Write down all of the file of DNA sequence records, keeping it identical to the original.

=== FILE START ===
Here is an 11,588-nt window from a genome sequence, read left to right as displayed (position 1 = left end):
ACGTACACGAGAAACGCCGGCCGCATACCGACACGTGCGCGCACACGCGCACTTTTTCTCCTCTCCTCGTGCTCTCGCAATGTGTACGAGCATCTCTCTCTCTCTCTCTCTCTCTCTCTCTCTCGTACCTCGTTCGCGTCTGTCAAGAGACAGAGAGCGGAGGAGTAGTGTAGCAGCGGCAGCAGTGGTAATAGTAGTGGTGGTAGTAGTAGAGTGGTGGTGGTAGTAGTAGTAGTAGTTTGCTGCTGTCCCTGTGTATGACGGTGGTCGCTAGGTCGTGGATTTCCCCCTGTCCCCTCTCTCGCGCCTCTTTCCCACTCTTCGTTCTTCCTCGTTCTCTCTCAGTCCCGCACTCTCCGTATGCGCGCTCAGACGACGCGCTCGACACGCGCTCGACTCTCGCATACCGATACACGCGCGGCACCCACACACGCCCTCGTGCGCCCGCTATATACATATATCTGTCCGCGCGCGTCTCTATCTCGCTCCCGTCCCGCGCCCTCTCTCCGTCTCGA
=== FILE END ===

Here is an 11,588-nt window from a genome sequence, read left to right as displayed (position 1 = left end):
ACGTACACGAGAAACGCCGGCCGCATACCGACACGTGCGCGCACACGCGCACTTTTTCTCCTCTCCTCGTGCTCTCGCAATGTGTACGAGCATCTCTCTCTCTCTCTCTCTCTCTCTCTCTCTCGTACCTCGTTCGCGTCTGTCAAGAGACAGAGAGCGGAGGAGTAGTGTAGCAGCGGCAGCAGTGGTAATAGTAGTGGTGGTAGTAGTAGAGTGGTGGTGGTAGTAGTAGTAGTAGTTTGCTGCTGTCCCTGTGTATGACGGTGGTCGCTAGGTCGTGGATTTCCCCCTGTCCCCTCTCTCGCGCCTCTTTCCCACTCTTCGTTCTTCCTCGTTCTCTCTCAGTCCCGCACTCTCCGTATGCGCGCTCAGACGACGCGCTCGACACGCGCTCGACTCTCGCATACCGATACACGCGCGGCACCCACACACGCCCTCGTGCGCCCGCTATATACATATATCTGTCCGCGCGCGTCTCTATCTCGCTCCCGTCCCGCGCCCTCTCTCCGTCTCGA